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  • Writer's pictureSafer Highways

A third of employers fail to measure the impact of sickness on their business, research shows

A third of employers are failing to record the impact sickness absence has on their business, research has shown.

Data by Group Risk Development (GRiD) shows that although 85% of employers record the sickness absence of their staff, only 63% measure the impact that employees’ sick leave has on their business.

GRiD, the industry body for the group risk sector, said this may be due to the increase of hybrid working making it harder to measure.

The organisation has warned this hole in measurement means employers will fail to spot issues, make strategic changes to mitigate the impact sickness or prevent it in the first place.

Katharine Moxham, spokesperson for GRiD, said: “It’s surprising that some employers do not record absence at all, but concerning that so many don’t appreciate the benefit of understanding how staff absence affects their organisation.

“It is possible to manage sickness absence effectively, and prevention is always better than cure.

“No matter how an organisation records and manages its staff absences, one thing that unites all employers is the need to reduce staff sick days and in turn reduce the impact on the organisation as a whole.”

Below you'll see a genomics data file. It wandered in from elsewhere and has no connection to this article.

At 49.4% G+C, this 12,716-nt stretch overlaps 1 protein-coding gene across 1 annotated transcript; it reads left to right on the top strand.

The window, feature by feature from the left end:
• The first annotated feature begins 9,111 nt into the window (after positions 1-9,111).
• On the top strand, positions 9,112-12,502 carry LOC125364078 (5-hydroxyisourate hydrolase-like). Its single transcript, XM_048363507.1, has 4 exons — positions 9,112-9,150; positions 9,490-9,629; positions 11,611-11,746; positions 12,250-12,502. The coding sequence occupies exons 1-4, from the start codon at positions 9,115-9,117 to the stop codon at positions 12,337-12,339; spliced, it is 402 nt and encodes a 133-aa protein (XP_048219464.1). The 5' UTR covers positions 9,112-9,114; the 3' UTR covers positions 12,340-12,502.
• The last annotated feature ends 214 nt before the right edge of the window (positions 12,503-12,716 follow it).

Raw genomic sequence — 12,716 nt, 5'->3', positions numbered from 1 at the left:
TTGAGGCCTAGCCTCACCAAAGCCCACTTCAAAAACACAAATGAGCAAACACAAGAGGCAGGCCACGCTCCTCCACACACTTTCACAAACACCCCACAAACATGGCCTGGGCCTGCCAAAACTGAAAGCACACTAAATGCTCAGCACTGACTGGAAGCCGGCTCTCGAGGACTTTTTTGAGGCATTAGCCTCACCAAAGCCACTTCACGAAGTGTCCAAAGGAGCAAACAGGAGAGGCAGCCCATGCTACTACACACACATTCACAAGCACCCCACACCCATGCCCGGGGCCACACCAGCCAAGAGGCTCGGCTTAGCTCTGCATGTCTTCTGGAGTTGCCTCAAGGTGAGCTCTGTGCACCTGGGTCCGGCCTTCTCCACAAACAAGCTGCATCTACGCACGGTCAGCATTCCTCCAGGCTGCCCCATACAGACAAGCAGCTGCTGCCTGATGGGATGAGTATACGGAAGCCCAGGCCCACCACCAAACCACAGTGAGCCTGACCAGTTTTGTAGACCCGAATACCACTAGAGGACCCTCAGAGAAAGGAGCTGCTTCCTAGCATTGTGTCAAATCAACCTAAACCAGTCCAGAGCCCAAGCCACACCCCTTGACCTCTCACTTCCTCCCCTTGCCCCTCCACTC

GRiD believes instead of taking sick leave like they previously may have done, some employees may now instead want, or feel compelled, to work for a few hours or a short day when working from home. Not only is this more complex for employers to monitor but it is also difficult to record.

Of those companies that do measure the impact that sickness absence has on their business, 56% measure the cost of lost time – e.g. hours/days, 46% measure the cost of sick pay provision – e.g. Statutory Sick Pay and salary costs, and the same number measure the cost of lost productivity.

The research showed just 38% of businesses asked measure indirect costs, such as colleagues covering work, learning time, management time and 35% measure the direct costs such as for temps and agency fees.

Katharine Moxham added: “We advocate employers working closely with their employee benefits providers and advisers to determine the best methods to manage staff absence and to support staff back into the workplace.

“This works at both a macro level when analysing data and trends but also at individual employee level when helping specific staff to make a safe and successful return to the workplace.

“There’s a lot of support available to help with absence management within health and wellbeing benefits, and especially within group risk benefits – employer-sponsored life assurance, income protection and critical illness.

“It makes sense to utilise it to the full.”

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